Opening argument last month gave a bird’s eye view of what the prosecution plans to show in its criminal case. Now the government is laying out the hundreds of puzzle pieces from which they hope jurors will see the big picture.
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Last week, prosecutors used hundreds of exhibits in the criminal case against former Ohio House Speaker Larry Householder and lobbyist and former Ohio Republican Party leader Matthew Borges to show the movement of money and communications among dozens of people relating to the state’s largest corruption case ever.
The prosecution also showed political ads claiming that various opponents of “Team Householder” candidates were bending to the whim of special interests — without disclosing that special interests paid for the ads themselves.
Along with the dark money organization Generation Now and three other individuals, Householder and Borges were indicted in July 2020 for an alleged racketeering conspiracy involving $60 million funneled through multiple groups in order to pass and preserve a billion-dollar bailout for nuclear power plants previously owned by a FirstEnergy affiliate.
Other provisions in House Bill 6 allowed for guaranteed revenues for utilities, gutted Ohio’s clean energy standards, and subsidized two 1950s-era coal plants. The nuclear bailout and guaranteed revenues were nixed nearly a year after the arrests, but Ohioans continue to pay for the two old coal plants and have been left with the nation’s weakest clean energy program.
Assistant U.S. Attorney Emily Glatfelter’s opening argument painted a picture of co-conspirators using dark money groups to launder roughly $60 million in bribes to pass and protect Ohio’s nuclear bailout law. Householder, she argued, “sold the statehouse” at Ohioans’ expense.
Defense attorney Steven Bradley’s argument cast Householder as an active political campaigner who supported the goals of HB 6, but that “ordinary campaign contributions” didn’t add up to a bribe.
Lawyer Todd Long depicted Borges as someone distinct from other defendants. An alleged attempt to bribe a key player in the drive to let Ohio voters reject HB 6 was really just trying to steer some business to a friend, Long argued.
Since then, the government has had reams of documents admitted into evidence. FirstEnergy Treasurer Steven Staub set the stage for later statements by company officials when he testified that the company was “just bleeding cash” before the alleged conspiracy formed. FirstEnergy admitted in July 2021 that it had used nonprofit entities known as 501(c)(4) corporations to secure favorable treatment from the former House speaker, and that it had also paid millions to a company linked to former Public Utilities Commission Chair Sam Randazzo shortly before he took office.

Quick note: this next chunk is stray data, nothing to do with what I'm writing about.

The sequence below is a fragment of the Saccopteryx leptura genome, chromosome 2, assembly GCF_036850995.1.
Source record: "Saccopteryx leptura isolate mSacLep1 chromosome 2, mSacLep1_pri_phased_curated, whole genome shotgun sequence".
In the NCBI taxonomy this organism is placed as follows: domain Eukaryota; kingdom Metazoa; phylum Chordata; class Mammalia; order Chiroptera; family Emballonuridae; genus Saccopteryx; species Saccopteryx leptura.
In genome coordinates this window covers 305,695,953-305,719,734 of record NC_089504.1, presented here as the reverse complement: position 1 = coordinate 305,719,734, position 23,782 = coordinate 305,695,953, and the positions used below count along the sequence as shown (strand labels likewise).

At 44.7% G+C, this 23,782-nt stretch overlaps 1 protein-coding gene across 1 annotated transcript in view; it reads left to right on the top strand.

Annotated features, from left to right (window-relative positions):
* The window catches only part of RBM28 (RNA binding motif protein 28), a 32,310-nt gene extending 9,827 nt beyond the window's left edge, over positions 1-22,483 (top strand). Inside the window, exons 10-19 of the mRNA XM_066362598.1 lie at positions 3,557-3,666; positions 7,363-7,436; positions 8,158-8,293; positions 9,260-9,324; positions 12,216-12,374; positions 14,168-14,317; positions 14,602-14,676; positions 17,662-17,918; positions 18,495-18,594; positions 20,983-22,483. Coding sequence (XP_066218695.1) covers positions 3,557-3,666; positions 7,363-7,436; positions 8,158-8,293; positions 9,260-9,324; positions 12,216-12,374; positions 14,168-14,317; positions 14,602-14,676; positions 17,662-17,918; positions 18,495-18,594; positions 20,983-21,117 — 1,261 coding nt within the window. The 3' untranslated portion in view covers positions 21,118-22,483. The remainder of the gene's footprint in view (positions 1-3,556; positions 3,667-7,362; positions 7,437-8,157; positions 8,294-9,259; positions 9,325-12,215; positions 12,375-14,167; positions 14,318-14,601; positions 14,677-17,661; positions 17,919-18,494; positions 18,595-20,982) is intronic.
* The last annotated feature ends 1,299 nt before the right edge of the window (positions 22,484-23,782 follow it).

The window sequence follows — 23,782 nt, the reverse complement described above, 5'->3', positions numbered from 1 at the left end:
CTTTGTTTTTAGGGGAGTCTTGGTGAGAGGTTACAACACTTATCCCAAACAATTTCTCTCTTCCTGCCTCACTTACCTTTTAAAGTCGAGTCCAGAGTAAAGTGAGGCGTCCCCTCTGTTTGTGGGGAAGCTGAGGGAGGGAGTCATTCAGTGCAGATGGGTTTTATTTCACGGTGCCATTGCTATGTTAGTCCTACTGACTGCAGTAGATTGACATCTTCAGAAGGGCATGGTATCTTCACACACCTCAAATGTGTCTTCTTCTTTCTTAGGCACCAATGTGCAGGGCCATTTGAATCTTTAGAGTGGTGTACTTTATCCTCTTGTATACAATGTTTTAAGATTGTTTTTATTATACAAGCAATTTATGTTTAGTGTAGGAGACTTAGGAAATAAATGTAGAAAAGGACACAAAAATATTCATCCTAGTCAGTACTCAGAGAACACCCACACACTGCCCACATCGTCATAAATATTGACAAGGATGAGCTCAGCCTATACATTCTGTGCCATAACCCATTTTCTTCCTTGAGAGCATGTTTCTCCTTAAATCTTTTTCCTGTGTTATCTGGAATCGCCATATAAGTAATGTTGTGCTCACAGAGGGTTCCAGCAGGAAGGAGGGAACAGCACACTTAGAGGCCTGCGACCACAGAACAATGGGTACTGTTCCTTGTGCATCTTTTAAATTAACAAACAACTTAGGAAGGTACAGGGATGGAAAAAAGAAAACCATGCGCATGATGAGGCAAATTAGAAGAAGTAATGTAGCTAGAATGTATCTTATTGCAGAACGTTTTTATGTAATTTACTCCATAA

Some recorded phone calls of deceased co-defendant Neil Clark were played, and more could be played as the trial progresses. Co-defendant and former FirstEnergy Solutions lobbyist Juan Cespedes, who pled guilty, is expected to take the stand this week. Co-defendant and former Generation Now President Jeff Longstreth, who also pled guilty, will most likely testify as well, along with others who played roles at that organization and elsewhere.
Some current and former lawmakers, including Ohio Attorney General David Yost, also have been subpoenaed in the case. Documents shown to the jury suggest Borges and Householder had communications with Yost about a voter referendum effort that might have blocked HB 6.
Following the money
The most detailed testimony so far came from FBI agent Blaine Wetzel, who testified for multiple days about evidence obtained through roughly 250 subpoenas. Responding to questions from Glatfelter, he used documents to show the flow of money from FirstEnergy and its affiliates to Partners for Progress, One Ohio United, or other entities, which then made its way directly or through other pass-through entities to Generation Now, Hardworking Ohioans, Hardworking Americans and other groups.
From there, the money went out to other entities, primarily for the purpose of supporting “Team Householder” candidates who were most likely to vote to make him speaker and to go along with HB 6. After HB 6 passed, more funding made its way to dark money groups to thwart the voter referendum.